First the visuals.  The psychedelic imagery, coupled with the dark color palette and dense particle effects creates a truly unique world.  Everything about the visual style creates a strange sense of tension.  Not only are your surroundings abstract and unsettling, the creatures and even the “main character” if you will, are creepy.  I mean seriously, you play as a beetle… beetles are kinda creepy.  If the visuals aren’t enough to make you uneasy throw in the music.  It quickly becomes apparent where the game got it’s name.  The music is the definition of ominous.  It starts with a rumble… a thumping if you will, on what sounds like timpani drums.  Careening down the dark narrow tunnel to the music made me wonder, where am I going?  Where the hell am I?!  I liken the experience to flying down a dark stretch of highway in the middle of the night.  No cars on the road to show you what’s ahead, a fear of not being sure of what exactly is in your path, and a true sense of isolation.  When you pair this together with the torrid pace, you create an incredible sense of urgency.  It’s hard to pin down what exactly the experience is like.  It has elements of various other games I’ve played over the years- flashes of Amplitude, Rez, etc., but not quite like anything I’d ever played.  I was already sold on this experience.  Then came Thumper VR.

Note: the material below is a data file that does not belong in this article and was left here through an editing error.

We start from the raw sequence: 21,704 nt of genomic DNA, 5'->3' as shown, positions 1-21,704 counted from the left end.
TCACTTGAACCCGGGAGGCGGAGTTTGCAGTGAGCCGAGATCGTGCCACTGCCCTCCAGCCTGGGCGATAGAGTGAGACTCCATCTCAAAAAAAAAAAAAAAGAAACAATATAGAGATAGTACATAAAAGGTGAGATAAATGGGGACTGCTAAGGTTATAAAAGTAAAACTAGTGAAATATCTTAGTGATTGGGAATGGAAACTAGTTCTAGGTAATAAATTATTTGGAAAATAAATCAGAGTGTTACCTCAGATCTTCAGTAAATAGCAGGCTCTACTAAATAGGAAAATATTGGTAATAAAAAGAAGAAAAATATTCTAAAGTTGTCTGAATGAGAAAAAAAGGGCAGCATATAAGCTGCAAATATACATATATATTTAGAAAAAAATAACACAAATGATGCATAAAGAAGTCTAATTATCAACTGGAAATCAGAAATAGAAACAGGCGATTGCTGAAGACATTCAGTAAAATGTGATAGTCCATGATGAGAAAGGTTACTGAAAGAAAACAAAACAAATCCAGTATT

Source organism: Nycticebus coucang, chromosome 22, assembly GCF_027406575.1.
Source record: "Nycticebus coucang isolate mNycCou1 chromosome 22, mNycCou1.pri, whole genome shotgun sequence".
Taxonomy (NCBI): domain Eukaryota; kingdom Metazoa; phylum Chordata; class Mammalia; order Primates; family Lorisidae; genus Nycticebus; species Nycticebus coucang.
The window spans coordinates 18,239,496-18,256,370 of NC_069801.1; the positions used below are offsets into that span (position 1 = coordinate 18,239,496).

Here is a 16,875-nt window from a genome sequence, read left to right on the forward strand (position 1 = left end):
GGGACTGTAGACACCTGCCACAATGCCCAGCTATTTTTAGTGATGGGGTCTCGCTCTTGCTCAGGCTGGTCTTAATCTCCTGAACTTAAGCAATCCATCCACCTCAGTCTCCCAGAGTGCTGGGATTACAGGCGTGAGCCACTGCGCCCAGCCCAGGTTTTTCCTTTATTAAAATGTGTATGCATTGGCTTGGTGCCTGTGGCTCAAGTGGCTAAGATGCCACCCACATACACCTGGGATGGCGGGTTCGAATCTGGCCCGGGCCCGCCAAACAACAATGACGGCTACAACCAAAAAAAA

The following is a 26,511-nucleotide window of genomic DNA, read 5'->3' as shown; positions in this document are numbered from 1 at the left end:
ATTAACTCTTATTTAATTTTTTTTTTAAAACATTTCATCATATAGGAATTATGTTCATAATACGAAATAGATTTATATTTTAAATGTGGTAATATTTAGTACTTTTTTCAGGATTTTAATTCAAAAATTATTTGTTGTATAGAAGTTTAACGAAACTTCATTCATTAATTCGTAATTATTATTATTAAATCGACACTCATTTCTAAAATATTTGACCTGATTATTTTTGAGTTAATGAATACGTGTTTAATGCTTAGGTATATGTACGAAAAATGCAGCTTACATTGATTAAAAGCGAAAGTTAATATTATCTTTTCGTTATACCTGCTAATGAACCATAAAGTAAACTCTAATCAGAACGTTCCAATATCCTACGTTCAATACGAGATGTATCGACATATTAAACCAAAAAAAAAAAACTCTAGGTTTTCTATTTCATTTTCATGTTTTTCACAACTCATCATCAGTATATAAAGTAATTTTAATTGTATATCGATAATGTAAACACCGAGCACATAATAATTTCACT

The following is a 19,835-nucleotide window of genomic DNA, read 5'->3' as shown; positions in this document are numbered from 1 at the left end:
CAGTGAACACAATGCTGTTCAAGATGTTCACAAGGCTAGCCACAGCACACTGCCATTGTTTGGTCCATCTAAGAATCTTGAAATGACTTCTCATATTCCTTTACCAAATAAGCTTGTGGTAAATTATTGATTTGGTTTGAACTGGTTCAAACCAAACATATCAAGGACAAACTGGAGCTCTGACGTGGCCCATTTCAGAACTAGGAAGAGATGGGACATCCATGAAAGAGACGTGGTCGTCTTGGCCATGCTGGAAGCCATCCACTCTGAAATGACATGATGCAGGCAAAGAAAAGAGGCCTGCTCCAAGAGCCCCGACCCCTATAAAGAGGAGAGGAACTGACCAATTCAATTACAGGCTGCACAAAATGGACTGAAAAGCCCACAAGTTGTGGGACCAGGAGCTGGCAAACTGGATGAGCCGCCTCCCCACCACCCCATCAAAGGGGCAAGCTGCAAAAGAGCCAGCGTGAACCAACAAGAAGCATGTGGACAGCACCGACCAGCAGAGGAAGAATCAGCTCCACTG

VR is the latest craze on the gaming market.  For the past decade I’ve watched various gimmicks come and go, from the rise and fall of motion sensing, to the lofty promises of Kinect, which promised to “make you the controller”.  To be honest I was never thrilled with the idea of these concepts.  After all I had no issue with traditional controllers.  Don’t get me wrong I love peripherals, especially since they play such a massive role in the music genre, however far more often than not, these tend to be niche, specialized experiences.  That being said I was very skeptical about the VR experience.  As with so many passing crazes I kept hearing how this was a “game-changer” or “the future of gaming”. Needless to say I was excited when I finally got to try my hand at VR. I tried my hand at what they had to offer, and while some were better than the others, overall I came away with the same sentiment.  Is this really what all the hype was about?